Tony DiTerlizzi does have a bit of a adjective obsession, sometimes spending a bit more time with his descriptions than I prefer, but it is a small thing in an otherwise wonderful sci-fi.

The Secret Tree Book Review

The Secret Tree by Natalie Standiford
Scholastic Press
Release Date: May 1, 2012

It is the summer before eleven-year-old Minty starts middle school. Stumbling upon a tree that is literally filled with secrets, each one from a child in the neighborhood, Minty begins putting secrets to their owners, but while she does she is forced to see that not all secrets belong to just one person, and sometimes growing up is hard.

Told in a very classic, summer in the neighborhood, kind of way, I find the story to be both idyllic and jarring. Idyllic in the sense that this is a neighborhood in which all the neighbors, child and adult alike, know each other, hang out in each other's kitchens, have picnics, Fourth of July parades, and so on. I grew up in a rather kid friendly neighborhood and although my mother had met other parents it was mostly so she felt comfortable enough to allow us into their houses so we could play video games or barbies. These neighbors were all so friendly with one another, all went to school together (no private school kids or homeschoolers), and it felt so surreal.

The jarring bits had negative and positive aspects. First the positive. Imagine this scene:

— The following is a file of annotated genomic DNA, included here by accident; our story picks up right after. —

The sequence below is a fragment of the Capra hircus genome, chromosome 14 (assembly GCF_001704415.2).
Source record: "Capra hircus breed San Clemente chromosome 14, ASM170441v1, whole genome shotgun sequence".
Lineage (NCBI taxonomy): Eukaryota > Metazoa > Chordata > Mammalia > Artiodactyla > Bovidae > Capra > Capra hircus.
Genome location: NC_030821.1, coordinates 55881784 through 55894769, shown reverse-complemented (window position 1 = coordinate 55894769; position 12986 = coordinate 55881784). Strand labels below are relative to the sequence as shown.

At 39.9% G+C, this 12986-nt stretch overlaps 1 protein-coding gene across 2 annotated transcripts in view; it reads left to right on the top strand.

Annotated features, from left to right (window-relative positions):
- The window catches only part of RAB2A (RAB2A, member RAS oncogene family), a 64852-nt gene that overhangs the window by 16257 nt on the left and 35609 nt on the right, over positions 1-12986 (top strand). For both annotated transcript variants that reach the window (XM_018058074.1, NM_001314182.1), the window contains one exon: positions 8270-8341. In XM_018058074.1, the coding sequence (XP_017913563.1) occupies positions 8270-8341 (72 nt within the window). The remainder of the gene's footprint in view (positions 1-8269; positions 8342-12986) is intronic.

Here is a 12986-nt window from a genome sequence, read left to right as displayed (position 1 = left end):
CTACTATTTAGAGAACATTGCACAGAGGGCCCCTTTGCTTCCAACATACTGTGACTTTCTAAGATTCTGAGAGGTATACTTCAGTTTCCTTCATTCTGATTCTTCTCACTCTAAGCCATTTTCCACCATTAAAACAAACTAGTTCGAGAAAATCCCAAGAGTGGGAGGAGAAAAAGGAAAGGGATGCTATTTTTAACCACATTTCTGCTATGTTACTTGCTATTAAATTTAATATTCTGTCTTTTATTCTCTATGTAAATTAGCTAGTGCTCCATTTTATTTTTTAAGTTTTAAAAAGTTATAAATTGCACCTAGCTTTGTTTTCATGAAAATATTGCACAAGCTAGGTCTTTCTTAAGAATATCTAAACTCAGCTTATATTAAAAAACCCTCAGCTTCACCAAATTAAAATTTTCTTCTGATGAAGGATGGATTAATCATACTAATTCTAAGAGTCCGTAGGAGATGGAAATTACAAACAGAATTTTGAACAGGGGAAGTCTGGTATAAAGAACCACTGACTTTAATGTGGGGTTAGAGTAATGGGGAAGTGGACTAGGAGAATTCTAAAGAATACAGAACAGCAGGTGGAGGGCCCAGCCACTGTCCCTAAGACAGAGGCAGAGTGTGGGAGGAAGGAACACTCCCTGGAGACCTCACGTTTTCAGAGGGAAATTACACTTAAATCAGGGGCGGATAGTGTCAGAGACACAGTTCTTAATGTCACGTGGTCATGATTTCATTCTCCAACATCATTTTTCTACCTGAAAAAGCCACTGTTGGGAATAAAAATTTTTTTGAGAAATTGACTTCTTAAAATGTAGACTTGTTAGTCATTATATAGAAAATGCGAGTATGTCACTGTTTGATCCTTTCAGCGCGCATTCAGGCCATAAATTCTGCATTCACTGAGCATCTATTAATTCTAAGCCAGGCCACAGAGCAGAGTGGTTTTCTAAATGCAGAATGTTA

A little girl, eleven or twelve, goes over to hang out with her friend. The girl, Sarah, is with a few other girls who keep finding things to make fun of, constantly whispering and laughing at the other girl. Then one of them asks for a drink. The little girl goes inside and when she comes back out, she sees the backs of four girls, on their bikes, laughing as they ride away. The little girl, angry, calls up Sarah to ask what happened and is given a lie. End of friendship. Girl retreats to house and reads.

The little girl above was me and there was a situation uncannily similar to the one described above. So uncanny that I found my stomach clenching into knots while reading it. When I mentioned this scene to a co-worker she too recalled a similar incident that also involved mean girls and bikes. Obviously there are many others out there with similar stories, mean girls who were cruel for no apparent reason. Minty handles the situation with all the grace an eleven-year-old can muster up.

The negative jarring bits had more to do with the mystery of the books, the Secret Tree. Is it really a magic tree? Or do the neighborhood kids just put their secrets in it? Who is Crazy Ike? Was he a real person or a story the kids made up? There was plenty of opportunity for these questions to be answered, never mind the twenty other questions I had, but nothing.

This is a quick read for girls and would be great for pre-teens who are having a hard time dealing with growing up and cruel girls.

Book Trailers

Being a very visual person, I have an affinity for book trailers and am finding that they are getting progressively funnier and more creative, especially the picture book trailers. What are your favorite book trailers?